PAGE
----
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Birge/Mertaugh/Nye/Wallace Management Unit2019-03-14T11:46:04+00:00

Birge/Mertaugh/Nye/Wallace Management Unit

Size: 813 acres

Frontage: 1.2 miles on Lake Huron (more than 6,400 feet on Mismer Bay and more than 4,500 feet on Search Bay).

Land Description: The Birge Preserve includes an impressive complex of cedar wetlands, hardwoods, a small lake, and more than 6,400 feet of frontage on Mismer Bay. The northern Lake Huron shoreline is some of the most biologically productive habitat in Michigan. A short trail to Loon Lake provides opportunities to see beaver, bald eagle, osprey, and many other mammals and birds. Abundant native wildflowers including orchids, lady slippers, gentian, asters, marsh marigold, Indian paintbrush, and iris can be found throughout the property.

Trails: There are three parking areas and three different trails. The northerly parking area provides access to a 2-mile long trail which traces a historic road bed and then ventures into the forest. This is often groomed in the winter by a local volunteer. Further to the south, a quarter mile trail and boardwalk leads to the Loon Lake viewing platform. The Mertaugh Addition parking area is on the Lake Huron side, and has a bench overlooking Mismer Bay. And a third trail to Search Bay is available from the most southerly parking.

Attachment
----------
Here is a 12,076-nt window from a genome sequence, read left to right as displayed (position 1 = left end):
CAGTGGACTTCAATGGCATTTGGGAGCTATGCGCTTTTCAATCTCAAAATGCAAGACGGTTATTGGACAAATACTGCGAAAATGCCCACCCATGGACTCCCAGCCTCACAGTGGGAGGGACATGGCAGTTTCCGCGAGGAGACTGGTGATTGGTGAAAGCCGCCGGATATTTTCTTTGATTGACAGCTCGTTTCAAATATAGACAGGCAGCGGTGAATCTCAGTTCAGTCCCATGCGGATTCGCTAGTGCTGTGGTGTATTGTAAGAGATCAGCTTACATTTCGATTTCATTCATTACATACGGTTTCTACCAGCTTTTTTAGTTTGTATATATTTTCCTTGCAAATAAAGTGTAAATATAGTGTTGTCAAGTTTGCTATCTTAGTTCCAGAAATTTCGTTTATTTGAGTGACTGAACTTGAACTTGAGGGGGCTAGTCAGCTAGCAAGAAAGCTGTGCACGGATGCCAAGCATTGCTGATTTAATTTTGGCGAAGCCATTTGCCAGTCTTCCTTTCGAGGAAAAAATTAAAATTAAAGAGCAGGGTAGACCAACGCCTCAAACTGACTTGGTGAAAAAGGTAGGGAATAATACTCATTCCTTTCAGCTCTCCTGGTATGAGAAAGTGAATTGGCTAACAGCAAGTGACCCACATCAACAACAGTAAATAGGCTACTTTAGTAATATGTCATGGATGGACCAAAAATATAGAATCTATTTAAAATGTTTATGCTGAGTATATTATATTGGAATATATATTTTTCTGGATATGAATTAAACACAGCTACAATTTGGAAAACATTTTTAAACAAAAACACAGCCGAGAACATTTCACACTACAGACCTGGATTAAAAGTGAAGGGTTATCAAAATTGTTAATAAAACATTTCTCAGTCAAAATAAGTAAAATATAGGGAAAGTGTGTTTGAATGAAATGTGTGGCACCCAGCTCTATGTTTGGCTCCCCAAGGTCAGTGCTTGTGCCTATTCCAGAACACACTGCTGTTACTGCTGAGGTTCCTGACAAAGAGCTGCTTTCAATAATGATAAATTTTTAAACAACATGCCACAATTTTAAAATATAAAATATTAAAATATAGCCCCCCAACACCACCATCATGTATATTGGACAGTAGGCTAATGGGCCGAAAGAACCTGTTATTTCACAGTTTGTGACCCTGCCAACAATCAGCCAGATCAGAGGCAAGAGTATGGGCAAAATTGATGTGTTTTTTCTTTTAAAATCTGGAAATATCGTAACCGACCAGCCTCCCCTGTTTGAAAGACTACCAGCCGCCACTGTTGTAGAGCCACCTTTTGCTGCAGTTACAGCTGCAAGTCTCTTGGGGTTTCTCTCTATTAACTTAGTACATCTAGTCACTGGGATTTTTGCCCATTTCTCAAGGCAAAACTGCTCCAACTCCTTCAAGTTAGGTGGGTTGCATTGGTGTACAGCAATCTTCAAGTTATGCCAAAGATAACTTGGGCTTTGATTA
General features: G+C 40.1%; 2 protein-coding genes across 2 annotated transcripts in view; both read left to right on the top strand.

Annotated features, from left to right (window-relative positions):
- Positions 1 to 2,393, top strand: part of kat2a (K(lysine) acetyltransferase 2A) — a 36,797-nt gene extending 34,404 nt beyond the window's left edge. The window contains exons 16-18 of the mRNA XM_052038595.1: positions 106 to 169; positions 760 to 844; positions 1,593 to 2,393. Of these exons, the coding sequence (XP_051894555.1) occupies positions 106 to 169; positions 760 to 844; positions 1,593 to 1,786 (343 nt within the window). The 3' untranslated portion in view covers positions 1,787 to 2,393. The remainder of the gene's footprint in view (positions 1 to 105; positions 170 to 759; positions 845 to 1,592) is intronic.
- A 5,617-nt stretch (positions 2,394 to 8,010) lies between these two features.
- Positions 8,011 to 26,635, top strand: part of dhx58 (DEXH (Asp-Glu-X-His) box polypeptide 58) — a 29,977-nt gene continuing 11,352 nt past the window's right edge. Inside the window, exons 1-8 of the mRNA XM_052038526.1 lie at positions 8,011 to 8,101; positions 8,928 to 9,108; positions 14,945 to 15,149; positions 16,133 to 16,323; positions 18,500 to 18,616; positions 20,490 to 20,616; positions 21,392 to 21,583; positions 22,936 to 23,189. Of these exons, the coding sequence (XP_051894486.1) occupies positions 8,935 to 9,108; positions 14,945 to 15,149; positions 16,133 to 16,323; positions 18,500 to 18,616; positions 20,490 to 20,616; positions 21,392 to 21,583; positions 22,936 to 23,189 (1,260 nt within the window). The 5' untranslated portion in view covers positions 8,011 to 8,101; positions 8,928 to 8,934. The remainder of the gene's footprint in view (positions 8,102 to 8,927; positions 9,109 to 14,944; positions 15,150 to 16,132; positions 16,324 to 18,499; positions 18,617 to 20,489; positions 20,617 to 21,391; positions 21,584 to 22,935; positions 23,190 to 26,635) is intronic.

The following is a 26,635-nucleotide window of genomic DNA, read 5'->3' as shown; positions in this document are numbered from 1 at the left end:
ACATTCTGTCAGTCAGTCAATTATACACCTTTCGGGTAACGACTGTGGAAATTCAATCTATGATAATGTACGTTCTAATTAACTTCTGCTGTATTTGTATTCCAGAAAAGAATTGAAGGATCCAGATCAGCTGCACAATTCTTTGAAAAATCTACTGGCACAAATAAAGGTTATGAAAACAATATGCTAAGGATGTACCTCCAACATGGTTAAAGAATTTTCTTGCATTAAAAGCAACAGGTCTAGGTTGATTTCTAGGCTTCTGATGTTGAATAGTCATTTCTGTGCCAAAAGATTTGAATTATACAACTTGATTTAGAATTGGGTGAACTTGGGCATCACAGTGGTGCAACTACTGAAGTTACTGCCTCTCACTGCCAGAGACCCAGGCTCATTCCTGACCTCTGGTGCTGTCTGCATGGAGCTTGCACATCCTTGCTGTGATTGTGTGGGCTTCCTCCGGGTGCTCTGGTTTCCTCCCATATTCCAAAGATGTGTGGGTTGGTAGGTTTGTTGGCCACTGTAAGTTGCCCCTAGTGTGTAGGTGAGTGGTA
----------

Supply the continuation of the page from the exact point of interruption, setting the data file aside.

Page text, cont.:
History: The original 171-acre preserve on Point Brulee was donated to the Conservancy from long-time Hessel residents Oliver and Edna Birge in 1992. According to Oliver, the old wheel road crossing the property is a section of the oldest road in the area. Many additions have been gifted and purchased over the years, and trail improvements continue each year.

Directions: From the Mackinac Bridge, follow I-75 north about 14 miles to M-134. Take M-134 east 11 miles and turn right on Pt. Brulee Road. ( From Hessel take M-134 west 2.4 miles to Pt. Brulee Road). On Pt. Brulee, travel .7 mile to Wheel Road trailhead parking (on right) or go 1.1 miles to shoreline parking area on left. The Loon Lake trailhead is about halfway between the two parking areas.

Check out the plants and animals found at this preserve using the iNaturalist guide below. Help us document more with iNaturalist.org and eBird.org!